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"No indication" of terror threat to Chicago NATO summit: FBI
CHICAGO (Reuters) - The FBI said on Thursday there was "absolutely no indication" of a terror attack threat in Chicago, although the city was considered a potential target even before President Barack Obama and other leaders meet for this weekend's NATO summit.
FBI agent Ross Rice said the agency will be on heightened alert in Chicago, with extra agents brought in to react if its intelligence network sniffs out a plot. The FBI has agents in 70 countries, gathering intelligence.
"Several international terrorist groups have elevated Chicago in their mind to their No. 1 target for terrorist attack," Rice said in an interview at the U.S. government's nerve center inside a non-descript suburban Chicago office complex. Reporters were asked to keep the location secret.
"But there's absolutely no indication that we've developed that any group or organization has a plan afoot to disrupt the summit this week," Rice said.
Rice cited the October 2010 plot in which two Chicago-bound cargo planes contained bombs concealed in printer cartridges that originated in Yemen. The intercepted packages were addressed to Jewish synagogues in Chicago, but were believed to be designed to go off while the planes were over the city.
An army of police, FBI and Secret Service agents will blanket the center of America's third-largest city for the two-day summit. Any incident including a terror plot, a protest run amok or a traffic accident will be communicated to the Multi-Agency Communications Center, or MACC, officials said.
A separate group will man the government's Joint Information Center to answer questions from the media.
Inside an auditorium at the MACC, a bank of large TV screens faced seven rows of desks with phones for dozens of officials.
There are seats for the U.S. Postal Inspection Service, the Federal Communications Commission, the Department of Nuclear Energy, the gas and electric public utilities serving Chicago and the police and fire departments of Chicago and a few of its suburbs.
"There are 43 agencies represented. Some of them I've never heard of myself. But they can pick up the phone and take care of the problem," said Chicago Police Captain Hootan Bahmandeji.
SUBURBAN NERVE CENTER
Representatives of the FBI and several other federal agencies will have officials on hand, with the FBI deploying agents out of an operations center near the downtown convention center where the summit will be held.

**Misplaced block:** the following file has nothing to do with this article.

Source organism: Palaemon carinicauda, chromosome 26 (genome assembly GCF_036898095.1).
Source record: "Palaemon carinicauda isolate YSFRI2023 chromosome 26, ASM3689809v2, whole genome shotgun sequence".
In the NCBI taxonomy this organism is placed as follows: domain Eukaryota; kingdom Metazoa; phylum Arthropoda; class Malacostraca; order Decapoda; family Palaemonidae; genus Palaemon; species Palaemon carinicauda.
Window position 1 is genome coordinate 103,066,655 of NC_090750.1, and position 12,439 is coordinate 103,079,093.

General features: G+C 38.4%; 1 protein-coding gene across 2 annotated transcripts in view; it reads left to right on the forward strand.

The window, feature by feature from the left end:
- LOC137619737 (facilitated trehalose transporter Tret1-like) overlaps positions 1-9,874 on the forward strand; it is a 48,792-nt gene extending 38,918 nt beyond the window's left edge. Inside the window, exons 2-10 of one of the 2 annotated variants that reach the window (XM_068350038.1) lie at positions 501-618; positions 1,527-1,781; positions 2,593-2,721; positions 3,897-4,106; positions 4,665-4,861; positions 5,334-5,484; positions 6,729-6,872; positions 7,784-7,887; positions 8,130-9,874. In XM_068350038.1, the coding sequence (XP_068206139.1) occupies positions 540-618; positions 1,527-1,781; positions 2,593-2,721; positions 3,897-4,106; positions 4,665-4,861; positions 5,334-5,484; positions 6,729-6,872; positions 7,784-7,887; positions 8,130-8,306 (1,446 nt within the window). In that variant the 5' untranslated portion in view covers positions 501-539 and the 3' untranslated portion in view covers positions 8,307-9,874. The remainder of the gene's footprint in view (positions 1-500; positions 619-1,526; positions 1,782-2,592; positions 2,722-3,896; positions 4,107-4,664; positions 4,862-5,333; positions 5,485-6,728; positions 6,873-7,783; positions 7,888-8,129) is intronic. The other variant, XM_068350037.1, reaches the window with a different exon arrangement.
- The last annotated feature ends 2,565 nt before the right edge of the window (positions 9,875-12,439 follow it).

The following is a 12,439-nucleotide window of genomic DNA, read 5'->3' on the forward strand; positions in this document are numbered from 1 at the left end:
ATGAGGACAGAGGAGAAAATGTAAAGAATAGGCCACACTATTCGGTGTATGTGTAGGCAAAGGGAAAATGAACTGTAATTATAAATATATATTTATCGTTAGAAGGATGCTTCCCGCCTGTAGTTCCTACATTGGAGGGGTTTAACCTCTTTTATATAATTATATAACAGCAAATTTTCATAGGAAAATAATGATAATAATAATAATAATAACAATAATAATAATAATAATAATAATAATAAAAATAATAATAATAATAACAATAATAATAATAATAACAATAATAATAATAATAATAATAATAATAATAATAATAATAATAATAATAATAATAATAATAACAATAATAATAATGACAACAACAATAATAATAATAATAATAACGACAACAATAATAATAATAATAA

The nerve center is designed to allow the sharing of information in person, rather than via telephone. The Secret Service will supervise and coordinate the flow of information.
"We can't do it alone," said Roger Goodes of the Secret Service, who was brought in from Indianapolis for the summit. "The planning has been going on for a long time, and it's been exhaustive."
Planning began in July 2011, when Chicago was designated by the Secret Service for the city's first-ever "National Special Security Event."
"Each event poses its own problems that are unique," said Derrick Golden of the Secret Service's Chicago office. "When we come in there is no template to prepare for, we build it from the ground up each and every time."
Much of the public focus - whether from Chicago commuters or business people - has been on planned and unplanned protests and how the city's police department will handle things if provocateurs start trouble.
Many recall the bloody 1968 clashes between police and anti-Vietnam war protesters during that year's Democratic convention.
The entire police department has undergone training, and is a much more professional force, Bahmandeji said.
"We're hoping it's quiet," he added.
"Then we'll be watching the cross-town classic" between the Chicago Cubs and Chicago White Sox baseball teams playing three games at Wrigley Field just north of downtown. "I'll be rooting for the White Sox."
(Editing by Greg McCune and Todd Eastham)
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